An empirical comparison of recurrent and non-recurrent architectures on a diagnostic sample of downstream tasks.
By: Tang, G., Müller, M., Rios, A., & Sennrich, R. (2018). [arxiv]
- Transformer models are competetive with, but do not outperform recurrent models on the subject-verb agreement task
- The number of heads in Transformer multi-head attention strongly affects the ability of long-term dependency modelling
- for the subject-verb agreement task
- different attention heads probably have different purposes (different feature families) and assuming that longer dependencies are fewer in training data, it is natural that shorter dependencies have priority until the benefit of learning them saturates
- In contrast with results from , where the Transformer network had lesser capacity (most importantly, less attention heads)
- In word sense disambiguation, Transformer networks beat CNN and RNN architectures
Transformer networks aren’t perfect. The results, however are not a massive problem for them - at best recurrent models are equal or slightly better.
Transformers do WSD much better than recurrent models. Does this mean that WSD does not require knowledge of ordering (can we stress test this? “… give gold for a drink at the bar …” vs “…_give a gold bar for a drink at the …”)? Or is positional hashing simply that good (doubtfully)? Are recurrent networks simply that bad at retaining useful information?
Or just go read it, it’s literally 8 pages.
In recent work, non-recurrent architectures are becoming increasingly competetive with recurrent ones in terms of performance while beating them with processing speed. Sequence-to-sequence (S2s) is recently dominated with variants of the transformer network  with convolutional models closely behind . The competetiveness of these models has not yet been thoroughly explained nor compared to recurrent ones. What makes these attention-based networks so efficient? The authors attempt to answer this question through analysing the performance of recurrent (RNNS2S, RNN-bideep), convolutional (ConvS2S) and purely attentional (Transformers) models on (1) subject-verb agreement and (2) word sense disambiguation (WSD).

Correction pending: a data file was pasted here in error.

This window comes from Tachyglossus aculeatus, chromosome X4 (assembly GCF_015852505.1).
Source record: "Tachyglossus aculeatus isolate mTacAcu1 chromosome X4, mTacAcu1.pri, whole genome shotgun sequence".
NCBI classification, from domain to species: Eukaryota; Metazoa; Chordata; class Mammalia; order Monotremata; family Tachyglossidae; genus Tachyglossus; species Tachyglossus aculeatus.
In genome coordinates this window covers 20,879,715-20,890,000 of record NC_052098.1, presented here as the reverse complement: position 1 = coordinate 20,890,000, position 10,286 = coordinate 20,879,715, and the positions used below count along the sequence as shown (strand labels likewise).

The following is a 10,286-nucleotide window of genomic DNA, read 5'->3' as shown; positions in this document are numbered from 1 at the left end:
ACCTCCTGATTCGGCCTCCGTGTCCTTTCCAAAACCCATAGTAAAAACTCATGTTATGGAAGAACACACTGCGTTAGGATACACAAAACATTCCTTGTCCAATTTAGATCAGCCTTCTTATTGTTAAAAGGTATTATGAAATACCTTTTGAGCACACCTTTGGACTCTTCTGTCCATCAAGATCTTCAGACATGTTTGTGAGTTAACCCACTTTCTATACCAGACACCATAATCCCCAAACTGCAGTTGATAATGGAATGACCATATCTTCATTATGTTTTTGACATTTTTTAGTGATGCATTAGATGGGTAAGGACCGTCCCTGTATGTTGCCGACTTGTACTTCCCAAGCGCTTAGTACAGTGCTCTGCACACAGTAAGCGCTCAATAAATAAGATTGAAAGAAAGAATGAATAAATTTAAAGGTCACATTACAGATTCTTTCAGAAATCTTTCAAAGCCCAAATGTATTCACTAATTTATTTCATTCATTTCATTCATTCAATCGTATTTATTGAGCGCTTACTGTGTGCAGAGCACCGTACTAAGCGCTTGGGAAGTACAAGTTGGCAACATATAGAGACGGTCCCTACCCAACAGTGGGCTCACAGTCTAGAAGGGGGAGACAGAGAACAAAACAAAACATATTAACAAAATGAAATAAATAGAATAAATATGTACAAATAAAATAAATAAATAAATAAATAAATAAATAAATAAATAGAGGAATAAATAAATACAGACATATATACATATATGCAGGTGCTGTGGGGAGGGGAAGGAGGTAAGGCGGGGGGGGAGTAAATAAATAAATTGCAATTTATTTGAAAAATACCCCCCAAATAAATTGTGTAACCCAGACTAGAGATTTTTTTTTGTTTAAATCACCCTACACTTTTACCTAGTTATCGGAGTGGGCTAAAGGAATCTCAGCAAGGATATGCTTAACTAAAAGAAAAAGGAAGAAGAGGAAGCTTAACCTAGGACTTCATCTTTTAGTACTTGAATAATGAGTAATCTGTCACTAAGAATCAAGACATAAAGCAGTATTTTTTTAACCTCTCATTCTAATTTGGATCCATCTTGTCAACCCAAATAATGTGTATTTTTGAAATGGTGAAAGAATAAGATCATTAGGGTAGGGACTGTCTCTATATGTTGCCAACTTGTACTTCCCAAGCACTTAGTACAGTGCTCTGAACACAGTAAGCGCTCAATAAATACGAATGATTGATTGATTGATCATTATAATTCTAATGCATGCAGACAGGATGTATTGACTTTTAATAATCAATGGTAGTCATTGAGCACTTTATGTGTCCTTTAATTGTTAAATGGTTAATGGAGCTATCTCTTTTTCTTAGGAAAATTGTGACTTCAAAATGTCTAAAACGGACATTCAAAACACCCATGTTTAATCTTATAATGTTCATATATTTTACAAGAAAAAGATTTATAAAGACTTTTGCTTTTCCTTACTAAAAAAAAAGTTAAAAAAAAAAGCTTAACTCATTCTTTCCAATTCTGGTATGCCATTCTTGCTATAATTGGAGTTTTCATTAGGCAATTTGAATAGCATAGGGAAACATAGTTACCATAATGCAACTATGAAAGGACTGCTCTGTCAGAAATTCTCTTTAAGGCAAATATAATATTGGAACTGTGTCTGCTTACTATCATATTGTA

The authors first train all models on the WMT17 (EN-DE) translation task and demonstrate comparable performance w.r.t. Bleu, with Transformer in the lead. To evaluate the performance of the trained translation models on subject-verb-agreement and word sense disambiguation tasks, they adopt a contrastive scheme. In this scheme, each test example is associated with a correct translation and a closely related, but erroneous translation dubbed the contrastive variant. The decision of the model is correct if it assigns a higher score to the correct sentence. This setup is meant “to test the sensitivity of NMT [neural machine translation] models to specific translation errors”.
An example of the contrastive setup for subject-verb agreement:
|Source-EN||[…] plan will be approved|
|Target-DE||[…] Plan verabschiedet wird|
|Contrast-DE||[…] Plan verabschiedet werden|
Similarly, for word sense disambiguation, the correct translation meaning of an ambiguous word is replaced with the other sense. Schlange, as a German source word with the correct translation line is replaced with other translations such as snake or serpent.
Essentially, a model trained on machine translation has to produce a higher score for the correct translation. The contrastive setup is a neat way to conduct a probing experiment whether a trained network effectively models a linguistic phenomenon. The datasets used are Lingeval97 for subject-verb agreement and ContraWSD for word sense disambiguation.
In the subject-verb agreement task, the recurrent models and the transformer are competetive, while the convolutional approach has an obvious dip in performance the longer the distance between the subject and the verb. An ablation study confirms the results, but to a lesser extent.
The authors also perform a detailed study comparing their results with Tran et al. , where it was shown that LSTMs outperform Transformer networks when the distance between the subject and the verb increases. The results were only reproduced when restricting the hyperparameters of the transformer network (essentially reducing its complexity/capacity). An important finding here is that the number of attention heads increases performance on samples which require longer context drastically.
The transformer model strongly outperforms other networks for word sense disambiguation, without clear explanations as why is this happening. The authors cite an inconclusive claim from Chen et al.  stating that transformer networks are simply better feature extractors than RNN encoders, where RNN networks are stronger in language modelling (essentially modelling infinite context n-gram lookup tables).
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 Gehring, J., Auli, M., Grangier, D., Yarats, D., & Dauphin, Y. N. (2017, July). Convolutional Sequence to Sequence Learning. In International Conference on Machine Learning (pp. 1243-1252).
 Tran, K., Bisazza, A., & Monz, C. (2018). The Importance of Being Recurrent for Modeling Hierarchical Structure. arXiv preprint arXiv:1803.03585.
 Chen, M. X., Firat, O., Bapna, A., Johnson, M., Macherey, W., Foster, G., … & Wu, Y. (2018). The Best of Both Worlds: Combining Recent Advances in Neural Machine Translation. arXiv preprint arXiv:1804.09849.